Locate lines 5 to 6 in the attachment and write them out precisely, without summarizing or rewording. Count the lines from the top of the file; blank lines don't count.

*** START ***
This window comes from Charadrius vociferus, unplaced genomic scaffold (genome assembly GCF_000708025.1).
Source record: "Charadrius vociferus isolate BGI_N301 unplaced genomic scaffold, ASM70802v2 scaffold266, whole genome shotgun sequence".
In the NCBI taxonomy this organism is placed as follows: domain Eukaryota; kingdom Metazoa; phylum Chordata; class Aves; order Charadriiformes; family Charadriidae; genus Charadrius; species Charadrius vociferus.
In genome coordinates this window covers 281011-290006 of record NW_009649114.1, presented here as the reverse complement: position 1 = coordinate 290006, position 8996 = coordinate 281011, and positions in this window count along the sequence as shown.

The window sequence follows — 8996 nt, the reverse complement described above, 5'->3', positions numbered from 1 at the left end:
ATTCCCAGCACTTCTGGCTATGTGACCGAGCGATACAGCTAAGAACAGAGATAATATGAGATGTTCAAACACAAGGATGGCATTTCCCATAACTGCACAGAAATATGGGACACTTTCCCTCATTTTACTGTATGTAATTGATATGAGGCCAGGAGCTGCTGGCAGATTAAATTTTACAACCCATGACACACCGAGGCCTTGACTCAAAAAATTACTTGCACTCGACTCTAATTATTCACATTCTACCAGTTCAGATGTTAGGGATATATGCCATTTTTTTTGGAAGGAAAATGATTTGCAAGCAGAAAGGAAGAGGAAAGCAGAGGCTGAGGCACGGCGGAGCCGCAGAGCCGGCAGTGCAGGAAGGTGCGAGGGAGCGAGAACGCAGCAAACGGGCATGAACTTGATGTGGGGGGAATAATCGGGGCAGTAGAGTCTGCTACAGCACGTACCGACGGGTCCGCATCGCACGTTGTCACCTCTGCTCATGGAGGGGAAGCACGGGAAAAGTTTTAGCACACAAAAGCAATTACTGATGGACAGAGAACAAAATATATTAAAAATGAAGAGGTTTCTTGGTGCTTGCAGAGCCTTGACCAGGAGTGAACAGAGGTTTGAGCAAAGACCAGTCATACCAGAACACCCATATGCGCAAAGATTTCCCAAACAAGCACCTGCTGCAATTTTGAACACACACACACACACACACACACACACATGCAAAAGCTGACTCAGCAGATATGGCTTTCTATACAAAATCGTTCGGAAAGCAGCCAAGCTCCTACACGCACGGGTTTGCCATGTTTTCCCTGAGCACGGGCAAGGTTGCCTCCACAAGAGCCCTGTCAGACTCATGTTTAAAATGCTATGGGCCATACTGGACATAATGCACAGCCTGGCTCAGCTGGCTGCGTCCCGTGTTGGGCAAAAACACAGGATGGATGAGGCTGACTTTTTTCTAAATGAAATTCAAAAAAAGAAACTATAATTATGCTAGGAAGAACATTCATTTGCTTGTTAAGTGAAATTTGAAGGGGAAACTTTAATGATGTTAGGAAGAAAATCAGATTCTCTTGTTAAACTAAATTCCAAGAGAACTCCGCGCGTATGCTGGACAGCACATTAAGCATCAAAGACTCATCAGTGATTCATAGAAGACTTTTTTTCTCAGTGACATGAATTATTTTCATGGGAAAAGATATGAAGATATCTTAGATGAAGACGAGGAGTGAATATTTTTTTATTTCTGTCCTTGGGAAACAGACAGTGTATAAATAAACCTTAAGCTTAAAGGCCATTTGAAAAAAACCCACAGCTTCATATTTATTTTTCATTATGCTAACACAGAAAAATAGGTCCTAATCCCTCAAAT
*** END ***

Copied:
The window sequence follows — 8996 nt, the reverse complement described above, 5'->3', positions numbered from 1 at the left end:
ATTCCCAGCACTTCTGGCTATGTGACCGAGCGATACAGCTAAGAACAGAGATAATATGAGATGTTCAAACACAAGGATGGCATTTCCCATAACTGCACAGAAATATGGGACACTTTCCCTCATTTTACTGTATGTAATTGATATGAGGCCAGGAGCTGCTGGCAGATTAAATTTTACAACCCATGACACACCGAGGCCTTGACTCAAAAAATTACTTGCACTCGACTCTAATTATTCACATTCTACCAGTTCAGATGTTAGGGATATATGCCATTTTTTTTGGAAGGAAAATGATTTGCAAGCAGAAAGGAAGAGGAAAGCAGAGGCTGAGGCACGGCGGAGCCGCAGAGCCGGCAGTGCAGGAAGGTGCGAGGGAGCGAGAACGCAGCAAACGGGCATGAACTTGATGTGGGGGGAATAATCGGGGCAGTAGAGTCTGCTACAGCACGTACCGACGGGTCCGCATCGCACGTTGTCACCTCTGCTCATGGAGGGGAAGCACGGGAAAAGTTTTAGCACACAAAAGCAATTACTGATGGACAGAGAACAAAATATATTAAAAATGAAGAGGTTTCTTGGTGCTTGCAGAGCCTTGACCAGGAGTGAACAGAGGTTTGAGCAAAGACCAGTCATACCAGAACACCCATATGCGCAAAGATTTCCCAAACAAGCACCTGCTGCAATTTTGAACACACACACACACACACACACACACACATGCAAAAGCTGACTCAGCAGATATGGCTTTCTATACAAAATCGTTCGGAAAGCAGCCAAGCTCCTACACGCACGGGTTTGCCATGTTTTCCCTGAGCACGGGCAAGGTTGCCTCCACAAGAGCCCTGTCAGACTCATGTTTAAAATGCTATGGGCCATACTGGACATAATGCACAGCCTGGCTCAGCTGGCTGCGTCCCGTGTTGGGCAAAAACACAGGATGGATGAGGCTGACTTTTTTCTAAATGAAATTCAAAAAAAGAAACTATAATTATGCTAGGAAGAACATTCATTTGCTTGTTAAGTGAAATTTGAAGGGGAAACTTTAATGATGTTAGGAAGAAAATCAGATTCTCTTGTTAAACTAAATTCCAAGAGAACTCCGCGCGTATGCTGGACAGCACATTAAGCATCAAAGACTCATCAGTGATTCATAGAAGACTTTTTTTCTCAGTGACATGAATTATTTTCATGGGAAAAGATATGAAGATATCTTAGATGAAGACGAGGAGTGAATATTTTTTTATTTCTGTCCTTGGGAAACAGACAGTGTATAAATAAACCTTAAGCTTAAAGGCCATTTGAAAAAAACCCACAGCTTCATATTTATTTTTCATTATGCTAACACAGAAAAATAGGTCCTAATCCCTCAAAT